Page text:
Interviewing 101: Nat Fyfe’s cape of bravado

12 April 2019

Written by: Jack Veal

Bob Murphy sits down with Fremantle’s Nat Fyfe to talk about their football careers. Fyfe explains his use of routine and meditation to keep himself level-headed around the club.

Being the captain of a football club is a large responsibility that cannot be handled by many. Out of approximately 800 players in the Australian Football League (AFL) system, there are less than 20.

Bob Murphy has always been regarded as a quirky footballer, seeming downright strange to some. On the show that shares his name ‘Bob’, he interviews Australians that have always interested him to gain insight into their life and to discover what makes them tick. For this particular interview, the retired Western Bulldogs’ captain spoke with the current Fremantle Dockers’ captain, Nat Fyfe.

The two find that they are both introverted people, at times bordering on weird. This suggests the reason behind Murphy’s choice of a football captain who at first glance seems to have a similar personality to him. Fyfe divulges a lot of personal information including how he was told by team staff that as captain he could no longer arrive at the club half-asleep and needing time to find his energy. To combat this, Fyfe threw himself into a strong routine, waking at 6am every day and heading to the beach for a swim.

The interview itself is very casual. Murphy and Fyfe go back and forth sharing personal stories, with Fyfe even asking a few questions of his own. The laid-back approach suits their respective personalities and effectively leads to a fascinating conversation.

When discussing pre-game jitters, Fyfe admits to listening to talkback radio to get himself ready to play. As Murphy laughs at the thought of using talkback to calm down, Fyfe explains that it takes him back to when he was young and used to go to the football with his dad. He recognises that the nostalgia is what helps him focus.

“I don’t really want to go into the heavy music pump up, I’d rather just spend some time with dad before the game,” he said.

Another fascinating look into the way Fyfe’s mind works is when the pair discuss the difficulties of always playing your best, and how the people they looked up to early in their career seemed to manage it so effortlessly. They agree that as captain you wear the cape of bravado. The cape means you know how to be at your best on and off the field, both mentally and physically, which are key qualities of any leader.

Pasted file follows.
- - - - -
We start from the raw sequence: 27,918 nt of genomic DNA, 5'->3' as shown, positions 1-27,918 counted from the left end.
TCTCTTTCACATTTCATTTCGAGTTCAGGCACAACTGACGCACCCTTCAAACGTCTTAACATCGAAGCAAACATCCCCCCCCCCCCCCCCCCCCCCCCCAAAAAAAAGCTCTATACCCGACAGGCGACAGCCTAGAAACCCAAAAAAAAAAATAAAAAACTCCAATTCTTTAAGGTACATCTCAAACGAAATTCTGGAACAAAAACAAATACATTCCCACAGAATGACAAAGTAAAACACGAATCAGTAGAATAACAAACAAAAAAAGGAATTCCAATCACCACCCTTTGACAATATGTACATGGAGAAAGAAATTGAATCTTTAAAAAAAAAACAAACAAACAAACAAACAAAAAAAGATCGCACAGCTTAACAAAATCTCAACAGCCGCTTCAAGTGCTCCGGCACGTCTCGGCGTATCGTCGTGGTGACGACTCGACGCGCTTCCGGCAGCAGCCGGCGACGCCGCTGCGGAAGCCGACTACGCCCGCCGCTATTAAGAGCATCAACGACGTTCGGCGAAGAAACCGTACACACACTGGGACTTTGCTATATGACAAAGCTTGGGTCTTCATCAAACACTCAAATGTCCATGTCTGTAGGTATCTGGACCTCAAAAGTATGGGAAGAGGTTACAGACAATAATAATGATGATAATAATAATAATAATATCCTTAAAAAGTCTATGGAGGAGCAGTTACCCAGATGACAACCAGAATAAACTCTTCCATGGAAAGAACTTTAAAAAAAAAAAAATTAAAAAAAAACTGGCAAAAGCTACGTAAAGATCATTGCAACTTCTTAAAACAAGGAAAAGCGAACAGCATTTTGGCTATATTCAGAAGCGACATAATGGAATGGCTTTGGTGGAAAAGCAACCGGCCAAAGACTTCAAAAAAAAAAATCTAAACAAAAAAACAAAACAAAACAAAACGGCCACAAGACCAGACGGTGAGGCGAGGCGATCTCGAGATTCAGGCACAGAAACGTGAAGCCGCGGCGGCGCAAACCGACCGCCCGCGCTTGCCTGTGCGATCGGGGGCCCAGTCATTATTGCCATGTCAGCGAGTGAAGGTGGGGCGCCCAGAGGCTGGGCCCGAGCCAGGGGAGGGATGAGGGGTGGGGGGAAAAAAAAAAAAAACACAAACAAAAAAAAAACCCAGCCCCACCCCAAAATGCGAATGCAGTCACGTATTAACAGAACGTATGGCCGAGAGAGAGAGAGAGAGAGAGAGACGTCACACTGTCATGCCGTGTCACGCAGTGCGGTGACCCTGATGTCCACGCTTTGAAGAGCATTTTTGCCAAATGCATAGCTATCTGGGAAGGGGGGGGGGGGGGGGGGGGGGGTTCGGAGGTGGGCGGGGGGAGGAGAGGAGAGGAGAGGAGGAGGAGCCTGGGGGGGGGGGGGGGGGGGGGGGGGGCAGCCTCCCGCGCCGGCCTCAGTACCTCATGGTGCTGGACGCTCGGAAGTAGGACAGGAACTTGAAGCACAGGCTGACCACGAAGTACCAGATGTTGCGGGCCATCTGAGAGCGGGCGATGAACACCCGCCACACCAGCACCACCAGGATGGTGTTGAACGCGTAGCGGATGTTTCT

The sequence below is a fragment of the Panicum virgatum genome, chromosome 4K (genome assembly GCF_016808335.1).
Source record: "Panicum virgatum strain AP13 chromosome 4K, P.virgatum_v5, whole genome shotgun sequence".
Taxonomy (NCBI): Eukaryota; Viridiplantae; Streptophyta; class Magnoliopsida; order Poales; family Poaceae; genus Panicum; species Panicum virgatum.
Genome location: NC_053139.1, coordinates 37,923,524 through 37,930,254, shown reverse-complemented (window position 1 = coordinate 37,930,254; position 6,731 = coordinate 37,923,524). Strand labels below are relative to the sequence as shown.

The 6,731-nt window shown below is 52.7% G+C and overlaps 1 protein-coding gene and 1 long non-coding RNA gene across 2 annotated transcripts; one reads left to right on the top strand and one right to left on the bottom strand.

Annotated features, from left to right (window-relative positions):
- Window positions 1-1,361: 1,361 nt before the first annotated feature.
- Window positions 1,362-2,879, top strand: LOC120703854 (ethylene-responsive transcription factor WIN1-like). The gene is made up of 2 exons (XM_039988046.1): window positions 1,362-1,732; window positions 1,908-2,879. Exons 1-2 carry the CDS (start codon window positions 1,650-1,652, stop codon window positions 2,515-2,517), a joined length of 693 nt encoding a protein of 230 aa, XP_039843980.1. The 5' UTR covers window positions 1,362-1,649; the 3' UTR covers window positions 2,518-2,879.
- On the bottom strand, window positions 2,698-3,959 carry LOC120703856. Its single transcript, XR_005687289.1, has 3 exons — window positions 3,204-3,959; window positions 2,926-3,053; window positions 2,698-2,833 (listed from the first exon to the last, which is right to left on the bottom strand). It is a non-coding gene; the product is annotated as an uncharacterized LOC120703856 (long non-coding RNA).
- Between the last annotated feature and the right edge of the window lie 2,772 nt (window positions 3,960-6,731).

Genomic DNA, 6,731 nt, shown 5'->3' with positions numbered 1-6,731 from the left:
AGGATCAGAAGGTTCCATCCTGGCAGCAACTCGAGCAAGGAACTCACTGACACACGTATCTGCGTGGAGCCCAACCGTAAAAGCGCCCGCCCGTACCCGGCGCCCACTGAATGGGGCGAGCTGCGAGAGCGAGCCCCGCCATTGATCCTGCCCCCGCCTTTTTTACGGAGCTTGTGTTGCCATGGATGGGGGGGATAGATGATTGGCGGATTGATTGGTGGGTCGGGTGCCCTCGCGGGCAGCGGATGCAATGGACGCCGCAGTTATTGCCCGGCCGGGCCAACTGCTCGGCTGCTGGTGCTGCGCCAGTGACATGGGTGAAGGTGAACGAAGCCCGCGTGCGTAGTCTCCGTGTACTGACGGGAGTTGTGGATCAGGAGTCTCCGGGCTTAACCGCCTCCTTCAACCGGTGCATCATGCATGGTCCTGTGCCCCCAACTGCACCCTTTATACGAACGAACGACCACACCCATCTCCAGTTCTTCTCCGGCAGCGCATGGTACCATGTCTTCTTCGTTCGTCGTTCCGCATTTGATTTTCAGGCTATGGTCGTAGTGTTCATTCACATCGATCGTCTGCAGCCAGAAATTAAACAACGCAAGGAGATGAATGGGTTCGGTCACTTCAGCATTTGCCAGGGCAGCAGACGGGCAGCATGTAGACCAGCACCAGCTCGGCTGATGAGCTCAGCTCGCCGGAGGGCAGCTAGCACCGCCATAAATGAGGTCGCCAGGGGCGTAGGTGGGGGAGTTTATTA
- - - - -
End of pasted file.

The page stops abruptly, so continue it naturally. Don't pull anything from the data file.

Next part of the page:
Murphy and Fyfe marvelled at their heroes’ ability to consistently play at such a high level, despite the opposition spending a whole week planning how to stop them. As Fyfe has reached the senior years in his career he has learnt to deal with the strain that comes with players trying their best to stop him but admits that he still gets frustrated at times.

Fyfe says he puts on the cape and takes it as a compliment but in his weaker moments wants them to “just let me entertain people”.

The interview leaves the viewer with a fresh understanding of how some footballers can be deeply thoughtful and intelligent. It also shows that it is possible for a player to find watching football boring but enjoy analysing the nuance that is stoppage work.

 

Jack Veal is a first-year student in the Bachelor of Media and Communications (Sports Journalism) at La Trobe University. You can follow him on Twitter @jack_veal

 

Photo: [Fremantle Dockers vs Geelong – Round 3, 2010] By [Michael_Spencer] available [HERE] and used under a Creative Commons Attribution. The image has not been modified.